The History of Homecoming


The sun sets as students work away in an almost empty parking garage. Between cups of hot chocolate and chat breaks, men cut wooden structures and hammer them in place while women stuff colorful tissue into a wire base.

Floats, barbecues, parades and banners: the time is here – it’s Homecoming.

Homecoming Chair Max Agadoni, a management science major, described modern Homecoming as of a collection of friendly competitions that foster school spirit.

“It’s one of the only events at SMU where alumni, faculty and staff all come together to celebrate this amazing school,” he said.

Throughout the course of the week student organizations participate in a number of competitions for points. Some of the events include banner painting; “canstruction”, in which teams build structures only using canned goods; and field day, where teams compete in physical, outdoor activities. The week ends with a parade on Saturday where the organizations present their floats, followed by the Homecoming football game.

But Homecoming didn’t always look like this.

The past 87 years have included traditions that are no longer around, like a bonfire, school dance and a friendly game of freshmen vs. upperclassmen tug-o-war. There was a year when two Homecoming queens were crowned, one without parade floats, and even a few years with no football.

The first Homecoming took place in the spring of 1920. As football is a fall sport, this was one year when the celebration did not center around the game. SMU archivist Joan Gosnell said that it instead served as an opportunity for alumni to return to their alma mater.

“The alumni want to see their old friends and the university,” she said. “They want to remember their old times.”

In 1986 the NCAA punished SMU for illegally paying their football players. In what is now called the “Death Penalty,” the football program was cancelled for two years (the 1987-88 seasons). For those two seasons, Homecoming focused on soccer instead. The head of public services for SMU’s DeGolyer Library Pamalla Anderson was on campus during those years.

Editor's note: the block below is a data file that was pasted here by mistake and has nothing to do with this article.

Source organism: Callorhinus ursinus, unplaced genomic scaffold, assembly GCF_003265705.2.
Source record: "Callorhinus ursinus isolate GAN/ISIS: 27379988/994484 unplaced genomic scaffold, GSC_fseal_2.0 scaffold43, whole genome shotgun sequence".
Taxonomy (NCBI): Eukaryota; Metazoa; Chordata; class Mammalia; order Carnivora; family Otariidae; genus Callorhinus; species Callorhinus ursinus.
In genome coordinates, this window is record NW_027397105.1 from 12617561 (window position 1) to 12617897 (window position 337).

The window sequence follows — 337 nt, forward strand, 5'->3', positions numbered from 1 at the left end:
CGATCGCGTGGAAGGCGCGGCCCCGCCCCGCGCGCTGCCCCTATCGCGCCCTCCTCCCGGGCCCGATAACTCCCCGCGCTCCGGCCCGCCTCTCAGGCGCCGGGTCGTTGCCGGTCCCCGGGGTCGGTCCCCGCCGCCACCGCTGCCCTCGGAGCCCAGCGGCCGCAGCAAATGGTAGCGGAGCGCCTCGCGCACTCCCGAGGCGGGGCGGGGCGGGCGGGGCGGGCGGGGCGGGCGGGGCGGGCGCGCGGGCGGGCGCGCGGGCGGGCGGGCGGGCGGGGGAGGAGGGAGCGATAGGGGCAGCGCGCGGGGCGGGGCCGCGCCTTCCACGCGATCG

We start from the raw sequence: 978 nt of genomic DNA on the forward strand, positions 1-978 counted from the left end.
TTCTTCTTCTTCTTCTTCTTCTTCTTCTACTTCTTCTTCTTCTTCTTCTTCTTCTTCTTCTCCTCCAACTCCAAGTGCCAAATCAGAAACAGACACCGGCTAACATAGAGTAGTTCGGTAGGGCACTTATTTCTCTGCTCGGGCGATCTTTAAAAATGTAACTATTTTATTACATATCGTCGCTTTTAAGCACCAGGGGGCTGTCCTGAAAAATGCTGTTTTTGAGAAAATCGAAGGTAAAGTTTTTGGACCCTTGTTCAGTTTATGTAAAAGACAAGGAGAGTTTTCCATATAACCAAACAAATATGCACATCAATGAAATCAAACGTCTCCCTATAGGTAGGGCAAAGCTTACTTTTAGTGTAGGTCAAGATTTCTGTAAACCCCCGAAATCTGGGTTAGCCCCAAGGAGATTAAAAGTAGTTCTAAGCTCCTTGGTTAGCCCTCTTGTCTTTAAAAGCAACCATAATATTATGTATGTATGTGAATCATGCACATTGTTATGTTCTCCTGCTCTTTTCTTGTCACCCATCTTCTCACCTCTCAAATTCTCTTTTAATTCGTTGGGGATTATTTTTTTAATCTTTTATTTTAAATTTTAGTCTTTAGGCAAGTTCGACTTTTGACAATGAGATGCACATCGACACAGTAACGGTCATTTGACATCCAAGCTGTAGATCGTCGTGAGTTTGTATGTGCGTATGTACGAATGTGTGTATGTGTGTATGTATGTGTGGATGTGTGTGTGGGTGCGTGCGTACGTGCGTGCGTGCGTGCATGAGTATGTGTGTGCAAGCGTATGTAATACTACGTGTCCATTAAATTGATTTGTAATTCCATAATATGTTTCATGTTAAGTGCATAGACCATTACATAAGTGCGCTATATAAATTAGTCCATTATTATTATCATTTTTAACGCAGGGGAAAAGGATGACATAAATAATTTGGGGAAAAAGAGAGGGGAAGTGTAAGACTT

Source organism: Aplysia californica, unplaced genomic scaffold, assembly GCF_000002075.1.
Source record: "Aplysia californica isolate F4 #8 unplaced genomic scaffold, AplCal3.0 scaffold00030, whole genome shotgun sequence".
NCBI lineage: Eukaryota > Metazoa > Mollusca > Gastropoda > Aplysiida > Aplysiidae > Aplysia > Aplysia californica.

“The festivities were all centered around soccer, which seemed odd,” Anderson said, “Our soccer team was really good back then, so it was nice to have more attention focused on the sport than it would have normally gotten.”

After the “Death Penalty,” school spirit surrounding Homecoming was at an all-time low. In response, Homecoming organizers in the early 90’s worked to create new traditions to increase student participation. Now, every Homecoming chair adds something new.

“Every year the Student Foundation Homecoming Chair makes a few changes to leave their mark,” said Agadoni. “This year, we completely changed the format of Field Day so that teams no longer compete one-on-one, but rather compete against each other in an “Amazing Race” type event.”

While many traditions have come and gone over the last 87 celebrations, some have stood the test of time. One of these traditions happens to be Agadoni’s favorite part of Homecoming – the floats.

“Teams put so much hard work and time into making these incredible structures and I think it is great to see them showcased before the Homecoming football game,” he said.

The floats are made in an empty parking garage across from the Park n’ Pony building on SMU Blvd.

Floats have been a staple at every Homecoming since at least 1938, with one exception. No floats made an appearance in 1942 due to World War II rations.

“There was gasoline rationing, tire rationing. The university didn’t want to waste those things on such a frivolous event,” said archivist Gosnell.

Another tradition that has stood the test of time is the Homecoming Queen.


In the 60’s nominees modeled in a campus fashion show, and in 1965, for SMU’s 50th anniversary, the ladies entered the football field in a float modeled after an anniversary birthday cake.

But the 1970 race for queen was the most controversial, when not one but two queens were crowned.

According to the Dallas Morning News, the first queen was Dallas native and math major Sally Holland. After her win was announced, the Black League of Afro-American and African College Students (BLAACS) demanded an opportunity to present their queen, which they were previously denied.

After much debate among the alumni and administration, BLAACS was allowed to present their own queen, Jacqueline King.

SMU alum Paige Evans was crowned Homecoming Queen in 2012. In a Facebook message, the Kappa Alpha Theta member described the moment as one of her fondest memories from SMU.

“I was overwhelmed with emotion! To be cheered on by a stadium full of people and given the honor of SMU Homecoming Queen – it was certainly the highlight of my college career at SMU,” she said.

This year’s Homecoming parade starts Saturday at 4:30 p.m. with a 7 p.m. kickoff against the University of South Florida.

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